|XXV, 9||<<||Chateaubriand's memoirs||>>||XXV, 11|
‘The Government has invented a new morality, that of interests; that of duty has been abandoned to imbeciles. Now, this morality of interests, on which they wish to found our administration, has corrupted the nation more in the space of three years than the Revolution did in a quarter of a century.
What destroys morality among nations, and with morality those nations themselves, is not violence, but seduction; and by seduction I mean that which all false doctrine contains of the flattering and the specious. Men often mistake error for truth, because every faculty of feeling or intellect has its false representation: calmness resembles virtue, rationalisation reason, emptiness depth, and so on.
The eighteenth century was a destructive century; we were all seduced. We distorted politics; we distracted ourselves with culpable novelties while searching for social reality in a corruption of morals. The Revolution arrived to awaken us: dragging the Frenchman from his bed, it hurled him into his grave. However, the Reign of Terror is perhaps, of all the stages of the Revolution, that which was least dangerous to morality, because no conscience was constrained: the crime was in its freedom. Orgies drenched in blood, scandals which no longer had the power to shock; all was there. The nation’s women set to their tasks around the murderous mechanism as if it were their fireside: the scaffolds constituted public morality, and death the basis of government. Nothing was clearer than each man’s position: no one spoke of specialists, or affirmation, or a system of interests. All this gibberish produced by petty minds and bad consciences was unknown. They said to a man: ‘You are a royalist, noble, and wealthy: die’: and he died. Antonelli wrote that there were no charges made out against such prisoners, they were condemned as aristocrats: a monstrous indulgence which nevertheless left the moral order untouched; since it is not killing the innocent as innocents which destroys society, it is killing them as though they were guilty.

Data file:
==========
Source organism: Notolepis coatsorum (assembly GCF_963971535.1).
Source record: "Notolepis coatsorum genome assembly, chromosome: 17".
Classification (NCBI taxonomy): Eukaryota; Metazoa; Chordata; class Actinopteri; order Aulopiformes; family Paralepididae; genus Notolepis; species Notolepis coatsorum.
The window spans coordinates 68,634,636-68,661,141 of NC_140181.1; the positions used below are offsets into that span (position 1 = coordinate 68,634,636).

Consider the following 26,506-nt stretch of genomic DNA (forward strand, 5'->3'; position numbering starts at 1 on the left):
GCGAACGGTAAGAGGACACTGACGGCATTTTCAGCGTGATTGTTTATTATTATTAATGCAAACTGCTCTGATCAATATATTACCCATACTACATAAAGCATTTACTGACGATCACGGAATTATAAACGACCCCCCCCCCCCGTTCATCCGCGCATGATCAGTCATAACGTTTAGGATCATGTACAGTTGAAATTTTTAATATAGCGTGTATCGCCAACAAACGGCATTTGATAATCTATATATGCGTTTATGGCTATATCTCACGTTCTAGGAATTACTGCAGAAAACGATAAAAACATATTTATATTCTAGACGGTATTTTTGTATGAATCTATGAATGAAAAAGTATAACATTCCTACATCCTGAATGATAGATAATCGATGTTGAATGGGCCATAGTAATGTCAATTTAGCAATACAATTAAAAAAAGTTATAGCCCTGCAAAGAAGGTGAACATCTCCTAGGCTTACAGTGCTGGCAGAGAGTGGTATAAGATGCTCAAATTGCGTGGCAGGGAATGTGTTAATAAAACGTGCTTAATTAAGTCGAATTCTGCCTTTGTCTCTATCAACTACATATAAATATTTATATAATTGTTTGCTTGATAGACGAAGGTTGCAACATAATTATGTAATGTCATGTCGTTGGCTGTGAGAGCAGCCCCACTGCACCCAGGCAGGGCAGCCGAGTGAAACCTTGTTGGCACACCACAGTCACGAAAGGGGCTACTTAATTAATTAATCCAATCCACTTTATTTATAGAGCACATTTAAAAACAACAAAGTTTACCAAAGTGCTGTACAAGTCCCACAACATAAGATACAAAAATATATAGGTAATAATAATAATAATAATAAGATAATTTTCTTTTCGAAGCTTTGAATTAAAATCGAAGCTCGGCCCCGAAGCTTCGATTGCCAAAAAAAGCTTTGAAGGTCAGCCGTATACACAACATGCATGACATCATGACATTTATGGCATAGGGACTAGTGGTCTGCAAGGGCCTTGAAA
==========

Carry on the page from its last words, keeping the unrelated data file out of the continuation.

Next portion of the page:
As a consequence, those terrible times were times of great devotion. Women marched heroically then, to torment; fathers gave themselves up to protect their sons, sons to protect their fathers; unexpected help was given in prison, and the priest, being sought, consoled the victim beside an executioner who did not acknowledge him.
Morality under the Directory had to combat the corruption of manners rather than that of doctrine; there was excess. One was flung into pleasure as one had been crammed into prison; one compelled the present to produce an advance on future joy, for fear of seeing the past reborn. Not yet having had time to create a place to live, everyone lived in the street, on the promenades, in the public rooms. Familiar with scaffolds, and already half beyond the world, one found it scarcely worth while going home. It was not merely a question of arts, dances, fashions; one changed clothes and jewellery as easily as one was stripped of life.
Under Bonaparte the seduction began again, but it was a seduction which brought with it its own remedy: Bonaparte seduced us with the power of glory, and everything great carries a legislative principle within itself. He thought it useful to allow the doctrine of all nations to be taught, the morality of all ages, the religion of all eternity.